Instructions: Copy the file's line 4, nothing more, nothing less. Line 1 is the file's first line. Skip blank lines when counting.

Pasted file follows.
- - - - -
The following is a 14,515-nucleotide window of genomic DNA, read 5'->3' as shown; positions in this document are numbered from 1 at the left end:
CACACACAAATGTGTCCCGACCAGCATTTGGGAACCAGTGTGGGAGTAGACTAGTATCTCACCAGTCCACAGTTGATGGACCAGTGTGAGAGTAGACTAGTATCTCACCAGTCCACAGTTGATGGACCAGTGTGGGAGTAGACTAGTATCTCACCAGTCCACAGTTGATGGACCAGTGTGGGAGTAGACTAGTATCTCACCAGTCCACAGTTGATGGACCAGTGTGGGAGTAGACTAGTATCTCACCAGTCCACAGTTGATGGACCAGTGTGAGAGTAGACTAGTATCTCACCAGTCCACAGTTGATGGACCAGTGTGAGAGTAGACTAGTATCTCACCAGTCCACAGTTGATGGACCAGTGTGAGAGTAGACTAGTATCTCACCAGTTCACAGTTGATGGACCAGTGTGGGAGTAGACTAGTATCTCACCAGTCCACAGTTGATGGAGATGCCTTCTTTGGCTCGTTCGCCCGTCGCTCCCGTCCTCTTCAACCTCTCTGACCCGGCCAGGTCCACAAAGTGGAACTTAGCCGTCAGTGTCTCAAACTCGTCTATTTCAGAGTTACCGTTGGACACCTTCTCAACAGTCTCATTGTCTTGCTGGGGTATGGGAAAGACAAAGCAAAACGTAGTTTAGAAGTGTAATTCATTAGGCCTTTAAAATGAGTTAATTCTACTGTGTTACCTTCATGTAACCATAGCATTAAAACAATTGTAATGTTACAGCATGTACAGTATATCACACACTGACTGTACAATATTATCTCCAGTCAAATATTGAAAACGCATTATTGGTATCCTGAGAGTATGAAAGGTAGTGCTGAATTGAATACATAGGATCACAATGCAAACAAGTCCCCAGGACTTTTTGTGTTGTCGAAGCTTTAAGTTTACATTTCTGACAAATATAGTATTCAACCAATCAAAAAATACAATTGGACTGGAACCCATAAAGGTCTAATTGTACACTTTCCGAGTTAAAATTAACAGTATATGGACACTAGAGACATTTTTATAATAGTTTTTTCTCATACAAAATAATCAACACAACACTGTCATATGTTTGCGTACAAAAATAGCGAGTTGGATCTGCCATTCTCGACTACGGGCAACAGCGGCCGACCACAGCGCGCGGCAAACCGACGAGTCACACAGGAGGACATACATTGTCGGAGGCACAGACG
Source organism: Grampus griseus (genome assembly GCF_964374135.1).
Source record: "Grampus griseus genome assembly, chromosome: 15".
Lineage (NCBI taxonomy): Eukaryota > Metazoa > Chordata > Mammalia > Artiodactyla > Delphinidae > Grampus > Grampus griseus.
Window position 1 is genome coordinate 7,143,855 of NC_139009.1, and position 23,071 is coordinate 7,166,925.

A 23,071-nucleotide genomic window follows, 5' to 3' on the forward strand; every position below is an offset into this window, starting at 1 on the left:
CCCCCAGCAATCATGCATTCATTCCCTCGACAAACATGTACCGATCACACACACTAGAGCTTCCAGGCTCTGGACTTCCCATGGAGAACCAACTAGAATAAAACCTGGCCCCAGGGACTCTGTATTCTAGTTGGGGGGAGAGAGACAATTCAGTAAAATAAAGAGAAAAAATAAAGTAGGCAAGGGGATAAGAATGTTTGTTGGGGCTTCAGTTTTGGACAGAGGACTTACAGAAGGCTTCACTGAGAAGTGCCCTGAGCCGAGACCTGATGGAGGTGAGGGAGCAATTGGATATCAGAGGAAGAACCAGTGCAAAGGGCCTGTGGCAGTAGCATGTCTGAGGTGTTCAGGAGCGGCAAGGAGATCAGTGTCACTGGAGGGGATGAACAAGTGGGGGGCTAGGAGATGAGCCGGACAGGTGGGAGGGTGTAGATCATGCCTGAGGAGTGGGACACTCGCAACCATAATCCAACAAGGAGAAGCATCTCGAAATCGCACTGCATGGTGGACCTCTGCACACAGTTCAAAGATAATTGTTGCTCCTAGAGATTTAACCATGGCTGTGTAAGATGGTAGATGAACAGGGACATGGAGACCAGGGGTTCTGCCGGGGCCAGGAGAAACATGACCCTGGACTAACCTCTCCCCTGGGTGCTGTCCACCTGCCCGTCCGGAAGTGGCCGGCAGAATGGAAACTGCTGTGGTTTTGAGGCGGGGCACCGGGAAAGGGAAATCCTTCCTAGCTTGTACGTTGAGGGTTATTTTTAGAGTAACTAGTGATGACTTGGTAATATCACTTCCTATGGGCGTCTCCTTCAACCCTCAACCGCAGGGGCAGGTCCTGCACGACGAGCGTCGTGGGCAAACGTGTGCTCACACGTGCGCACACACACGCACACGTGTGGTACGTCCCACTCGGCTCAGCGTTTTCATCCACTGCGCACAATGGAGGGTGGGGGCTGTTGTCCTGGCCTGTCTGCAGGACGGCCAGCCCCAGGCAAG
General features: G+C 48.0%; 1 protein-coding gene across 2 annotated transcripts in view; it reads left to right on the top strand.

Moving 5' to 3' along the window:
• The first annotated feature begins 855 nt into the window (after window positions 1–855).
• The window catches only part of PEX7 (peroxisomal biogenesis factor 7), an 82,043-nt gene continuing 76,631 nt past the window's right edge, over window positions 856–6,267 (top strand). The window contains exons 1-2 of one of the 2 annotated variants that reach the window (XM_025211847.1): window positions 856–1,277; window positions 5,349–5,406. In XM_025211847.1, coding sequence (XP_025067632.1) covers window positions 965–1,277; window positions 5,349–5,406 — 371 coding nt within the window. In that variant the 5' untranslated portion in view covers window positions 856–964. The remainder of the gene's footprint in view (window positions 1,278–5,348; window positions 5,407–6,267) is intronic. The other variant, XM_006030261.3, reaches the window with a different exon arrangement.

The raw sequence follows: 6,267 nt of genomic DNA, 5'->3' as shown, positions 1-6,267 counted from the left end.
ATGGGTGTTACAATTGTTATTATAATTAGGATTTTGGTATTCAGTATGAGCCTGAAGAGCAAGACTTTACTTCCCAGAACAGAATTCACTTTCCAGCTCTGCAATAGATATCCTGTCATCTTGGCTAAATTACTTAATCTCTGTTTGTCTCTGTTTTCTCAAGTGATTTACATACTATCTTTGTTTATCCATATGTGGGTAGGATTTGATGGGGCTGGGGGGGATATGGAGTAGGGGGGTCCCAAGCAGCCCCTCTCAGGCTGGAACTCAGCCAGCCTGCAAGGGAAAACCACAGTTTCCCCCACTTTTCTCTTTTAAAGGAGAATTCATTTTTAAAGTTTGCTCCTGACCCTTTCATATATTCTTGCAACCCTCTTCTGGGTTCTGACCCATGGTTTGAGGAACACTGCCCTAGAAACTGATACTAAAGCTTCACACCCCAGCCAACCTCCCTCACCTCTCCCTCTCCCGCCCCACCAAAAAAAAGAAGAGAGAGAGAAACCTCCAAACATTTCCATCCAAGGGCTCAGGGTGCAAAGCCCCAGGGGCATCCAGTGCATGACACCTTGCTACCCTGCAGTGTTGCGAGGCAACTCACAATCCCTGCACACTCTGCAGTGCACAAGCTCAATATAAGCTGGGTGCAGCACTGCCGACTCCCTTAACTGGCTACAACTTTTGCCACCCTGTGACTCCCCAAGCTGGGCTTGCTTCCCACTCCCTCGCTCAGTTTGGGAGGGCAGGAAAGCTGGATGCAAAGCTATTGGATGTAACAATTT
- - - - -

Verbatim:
Source record: "Grampus griseus genome assembly, chromosome: 15".